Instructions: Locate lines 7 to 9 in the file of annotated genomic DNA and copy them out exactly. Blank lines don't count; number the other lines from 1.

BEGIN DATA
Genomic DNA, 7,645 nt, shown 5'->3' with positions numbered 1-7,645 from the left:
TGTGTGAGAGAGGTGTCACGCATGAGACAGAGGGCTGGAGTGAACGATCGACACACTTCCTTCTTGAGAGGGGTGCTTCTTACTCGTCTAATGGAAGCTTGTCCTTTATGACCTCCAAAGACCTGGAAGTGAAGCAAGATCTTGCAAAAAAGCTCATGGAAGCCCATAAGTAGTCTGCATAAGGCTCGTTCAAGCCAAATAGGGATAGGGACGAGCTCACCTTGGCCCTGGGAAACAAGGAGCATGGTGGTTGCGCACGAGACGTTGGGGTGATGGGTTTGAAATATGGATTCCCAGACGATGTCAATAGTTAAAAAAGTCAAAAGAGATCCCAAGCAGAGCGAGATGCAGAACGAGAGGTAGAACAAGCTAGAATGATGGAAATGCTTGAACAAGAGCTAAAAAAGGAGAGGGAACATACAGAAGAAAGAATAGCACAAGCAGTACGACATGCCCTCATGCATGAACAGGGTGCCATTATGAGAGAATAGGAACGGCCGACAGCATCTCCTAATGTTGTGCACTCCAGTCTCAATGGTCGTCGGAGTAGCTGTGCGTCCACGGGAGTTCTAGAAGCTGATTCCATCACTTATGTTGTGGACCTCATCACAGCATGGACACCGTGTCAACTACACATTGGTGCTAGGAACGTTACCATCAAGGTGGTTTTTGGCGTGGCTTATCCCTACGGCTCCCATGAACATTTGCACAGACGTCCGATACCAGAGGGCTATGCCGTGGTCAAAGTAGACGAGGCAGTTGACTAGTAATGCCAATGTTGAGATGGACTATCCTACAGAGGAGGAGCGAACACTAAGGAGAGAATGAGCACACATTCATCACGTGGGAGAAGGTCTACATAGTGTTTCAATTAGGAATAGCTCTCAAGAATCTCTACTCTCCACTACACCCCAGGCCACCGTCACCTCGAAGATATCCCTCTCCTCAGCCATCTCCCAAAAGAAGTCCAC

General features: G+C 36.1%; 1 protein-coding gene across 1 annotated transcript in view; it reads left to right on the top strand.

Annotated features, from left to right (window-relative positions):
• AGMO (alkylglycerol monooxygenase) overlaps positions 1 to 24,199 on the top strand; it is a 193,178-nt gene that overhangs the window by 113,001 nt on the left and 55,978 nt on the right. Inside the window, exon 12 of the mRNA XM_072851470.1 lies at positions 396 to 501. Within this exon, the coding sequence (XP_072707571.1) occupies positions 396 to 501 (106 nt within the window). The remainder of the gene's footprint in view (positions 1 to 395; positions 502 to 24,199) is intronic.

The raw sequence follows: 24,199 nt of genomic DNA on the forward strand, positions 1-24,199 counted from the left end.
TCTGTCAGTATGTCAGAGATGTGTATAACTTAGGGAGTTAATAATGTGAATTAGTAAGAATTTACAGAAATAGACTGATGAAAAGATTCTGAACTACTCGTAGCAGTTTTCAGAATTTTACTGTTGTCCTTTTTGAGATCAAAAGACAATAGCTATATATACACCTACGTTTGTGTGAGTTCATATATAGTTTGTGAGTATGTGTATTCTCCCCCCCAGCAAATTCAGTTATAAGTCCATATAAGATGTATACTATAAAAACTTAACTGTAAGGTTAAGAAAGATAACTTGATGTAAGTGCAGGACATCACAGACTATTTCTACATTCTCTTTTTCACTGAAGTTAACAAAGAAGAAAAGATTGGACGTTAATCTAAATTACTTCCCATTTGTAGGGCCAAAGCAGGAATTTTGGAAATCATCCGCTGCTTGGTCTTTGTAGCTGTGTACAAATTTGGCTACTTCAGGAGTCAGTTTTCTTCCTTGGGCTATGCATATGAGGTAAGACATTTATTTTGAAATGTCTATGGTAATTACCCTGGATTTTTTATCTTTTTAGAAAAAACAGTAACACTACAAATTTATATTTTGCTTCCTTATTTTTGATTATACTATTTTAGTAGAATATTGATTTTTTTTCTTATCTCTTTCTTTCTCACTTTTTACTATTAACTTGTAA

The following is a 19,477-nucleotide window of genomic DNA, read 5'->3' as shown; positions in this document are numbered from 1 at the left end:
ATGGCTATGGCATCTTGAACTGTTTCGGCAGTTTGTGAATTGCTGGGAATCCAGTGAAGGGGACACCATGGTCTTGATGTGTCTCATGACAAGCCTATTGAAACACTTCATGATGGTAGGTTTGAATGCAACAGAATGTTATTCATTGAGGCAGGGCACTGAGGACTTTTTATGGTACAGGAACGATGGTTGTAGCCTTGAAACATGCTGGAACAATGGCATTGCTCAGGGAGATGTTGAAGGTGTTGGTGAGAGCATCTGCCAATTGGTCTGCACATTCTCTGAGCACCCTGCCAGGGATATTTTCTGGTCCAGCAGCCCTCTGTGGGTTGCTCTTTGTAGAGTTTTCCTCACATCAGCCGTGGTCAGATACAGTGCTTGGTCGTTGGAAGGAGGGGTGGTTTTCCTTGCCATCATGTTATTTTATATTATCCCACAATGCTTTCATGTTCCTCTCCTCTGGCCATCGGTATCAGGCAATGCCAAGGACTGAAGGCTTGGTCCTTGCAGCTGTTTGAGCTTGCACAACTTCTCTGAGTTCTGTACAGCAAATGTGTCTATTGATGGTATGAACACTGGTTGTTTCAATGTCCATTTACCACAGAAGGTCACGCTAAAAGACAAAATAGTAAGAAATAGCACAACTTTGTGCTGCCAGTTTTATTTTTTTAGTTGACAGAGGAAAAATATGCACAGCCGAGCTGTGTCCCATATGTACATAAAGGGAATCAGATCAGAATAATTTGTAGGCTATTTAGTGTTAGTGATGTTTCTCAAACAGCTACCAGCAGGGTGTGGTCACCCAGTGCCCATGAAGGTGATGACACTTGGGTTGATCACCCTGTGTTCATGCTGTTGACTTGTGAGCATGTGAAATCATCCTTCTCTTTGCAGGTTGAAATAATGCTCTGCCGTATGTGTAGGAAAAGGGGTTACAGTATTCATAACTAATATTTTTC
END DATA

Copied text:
TCTGTCAGTATGTCAGAGATGTGTATAACTTAGGGAGTTAATAATGTGAATTAGTAAGAATTTACAGAAATAGACTGATGAAAAGATTCTGAACTACTCGTAGCAGTTTTCAGAATTTTACTGTTGTCCTTTTTGAGATCAAAAGACAATAGCTATATATACACCTACGTTTGTGTGAGTTCATATATAGTTTGTGAGTATGTGTATTCTCCCCCCCAGCAAATTCAGTTATAAGTCCATATAAGATGTATACTATAAAAACTTAACTGTAAGGTTAAGAAAGATAACTTGATGTAAGTGCAGGACATCACAGACTATTTCTACATTCTCTTTTTCACTGAAGTTAACAAAGAAGAAAAGATTGGACGTTAATCTAAATTACTTCCCATTTGTAGGGCCAAAGCAGGAATTTTGGAAATCATCCGCTGCTTGGTCTTTGTAGCTGTGTACAAATTTGGCTACTTCAGGAGTCAGTTTTCTTCCTTGGGCTATGCATATGAGGTAAGACATTTATTTTGAAATGTCTATGGTAATTACCCTGGATTTTTTATCTTTTTAGAAAAAACAGTAACACTACAAATTTATATTTTGCTTCCTTATTTTTGATTATACTATTTTAGTAGAATATTGATTTTTTTTCTTATCTCTTTCTTTCTCACTTTTTACTATTAACTTGTAA

The following is a 19,477-nucleotide window of genomic DNA, read 5'->3' as shown; positions in this document are numbered from 1 at the left end:
ATGGCTATGGCATCTTGAACTGTTTCGGCAGTTTGTGAATTGCTGGGAATCCAGTGAAGGGGACACCATGGTCTTGATGTGTCTCATGACAAGCCTATTGAAACACTTCATGATGGTAGGTTTGAATGCAACAGAATGTTATTCATTGAGGCAGGGCACTGAGGACTTTTTATGGTACAGGAACGATGGTTGTAGCCTTGAAACATGCTGGAACAATGGCATTGCTCAGGGAGATGTTGAAGGTGTTGGTGAGAGCATCTGCCAATTGGTCTGCACATTCTCTGAGCACCCTGCCAGGGATATTTTCTGGTCCAGCAGCCCTCTGTGGGTTGCTCTTTGTAGAGTTTTCCTCACATCAGCCGTGGTCAGATACAGTGCTTGGTCGTTGGAAGGAGGGGTGGTTTTCCTTGCCATCATGTTATTTTATATTATCCCACAATGCTTTCATGTTCCTCTCCTCTGGCCATCGGTATCAGGCAATGCCAAGGACTGAAGGCTTGGTCCTTGCAGCTGTTTGAGCTTGCACAACTTCTCTGAGTTCTGTACAGCAAATGTGTCTATTGATGGTATGAACACTGGTTGTTTCAATGTCCATTTACCACAGAAGGTCACGCTAAAAGACAAAATAGTAAGAAATAGCACAACTTTGTGCTGCCAGTTTTATTTTTTTAGTTGACAGAGGAAAAATATGCACAGCCGAGCTGTGTCCCATATGTACATAAAGGGAATCAGATCAGAATAATTTGTAGGCTATTTAGTGTTAGTGATGTTTCTCAAACAGCTACCAGCAGGGTGTGGTCACCCAGTGCCCATGAAGGTGATGACACTTGGGTTGATCACCCTGTGTTCATGCTGTTGACTTGTGAGCATGTGAAATCATCCTTCTCTTTGCAGGTTGAAATAATGCTCTGCCGTATGTGTAGGAAAAGGGGTTACAGTATTCATAACTAATATTTTTC